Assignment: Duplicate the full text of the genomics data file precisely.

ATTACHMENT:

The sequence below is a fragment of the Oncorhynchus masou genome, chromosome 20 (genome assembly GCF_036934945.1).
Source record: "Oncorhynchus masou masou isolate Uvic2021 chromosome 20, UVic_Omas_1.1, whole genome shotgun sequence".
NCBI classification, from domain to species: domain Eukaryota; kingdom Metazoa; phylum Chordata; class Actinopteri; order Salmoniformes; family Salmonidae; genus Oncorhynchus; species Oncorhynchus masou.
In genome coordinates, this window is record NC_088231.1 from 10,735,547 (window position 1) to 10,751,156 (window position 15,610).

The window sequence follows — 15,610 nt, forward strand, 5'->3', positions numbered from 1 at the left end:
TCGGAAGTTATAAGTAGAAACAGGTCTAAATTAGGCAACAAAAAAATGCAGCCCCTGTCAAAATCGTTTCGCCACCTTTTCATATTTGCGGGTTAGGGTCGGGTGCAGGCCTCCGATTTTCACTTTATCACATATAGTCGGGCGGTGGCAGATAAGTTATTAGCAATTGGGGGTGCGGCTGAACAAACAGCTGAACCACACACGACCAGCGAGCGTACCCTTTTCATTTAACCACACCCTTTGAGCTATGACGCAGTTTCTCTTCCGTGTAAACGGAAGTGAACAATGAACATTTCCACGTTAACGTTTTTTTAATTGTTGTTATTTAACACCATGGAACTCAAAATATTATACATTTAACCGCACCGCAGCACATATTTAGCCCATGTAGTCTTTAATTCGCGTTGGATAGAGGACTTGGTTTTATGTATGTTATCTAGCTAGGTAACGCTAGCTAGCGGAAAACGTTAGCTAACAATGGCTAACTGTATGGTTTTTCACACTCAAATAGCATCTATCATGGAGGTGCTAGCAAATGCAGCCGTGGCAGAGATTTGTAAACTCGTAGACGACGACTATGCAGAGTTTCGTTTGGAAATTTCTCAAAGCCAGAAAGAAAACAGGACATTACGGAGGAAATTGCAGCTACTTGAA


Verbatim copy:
The sequence below is a fragment of the Oncorhynchus masou genome, chromosome 20 (genome assembly GCF_036934945.1).
Source record: "Oncorhynchus masou masou isolate Uvic2021 chromosome 20, UVic_Omas_1.1, whole genome shotgun sequence".
NCBI classification, from domain to species: domain Eukaryota; kingdom Metazoa; phylum Chordata; class Actinopteri; order Salmoniformes; family Salmonidae; genus Oncorhynchus; species Oncorhynchus masou.
In genome coordinates, this window is record NC_088231.1 from 10,735,547 (window position 1) to 10,751,156 (window position 15,610).

The window sequence follows — 15,610 nt, forward strand, 5'->3', positions numbered from 1 at the left end:
TCGGAAGTTATAAGTAGAAACAGGTCTAAATTAGGCAACAAAAAAATGCAGCCCCTGTCAAAATCGTTTCGCCACCTTTTCATATTTGCGGGTTAGGGTCGGGTGCAGGCCTCCGATTTTCACTTTATCACATATAGTCGGGCGGTGGCAGATAAGTTATTAGCAATTGGGGGTGCGGCTGAACAAACAGCTGAACCACACACGACCAGCGAGCGTACCCTTTTCATTTAACCACACCCTTTGAGCTATGACGCAGTTTCTCTTCCGTGTAAACGGAAGTGAACAATGAACATTTCCACGTTAACGTTTTTTTAATTGTTGTTATTTAACACCATGGAACTCAAAATATTATACATTTAACCGCACCGCAGCACATATTTAGCCCATGTAGTCTTTAATTCGCGTTGGATAGAGGACTTGGTTTTATGTATGTTATCTAGCTAGGTAACGCTAGCTAGCGGAAAACGTTAGCTAACAATGGCTAACTGTATGGTTTTTCACACTCAAATAGCATCTATCATGGAGGTGCTAGCAAATGCAGCCGTGGCAGAGATTTGTAAACTCGTAGACGACGACTATGCAGAGTTTCGTTTGGAAATTTCTCAAAGCCAGAAAGAAAACAGGACATTACGGAGGAAATTGCAGCTACTTGAA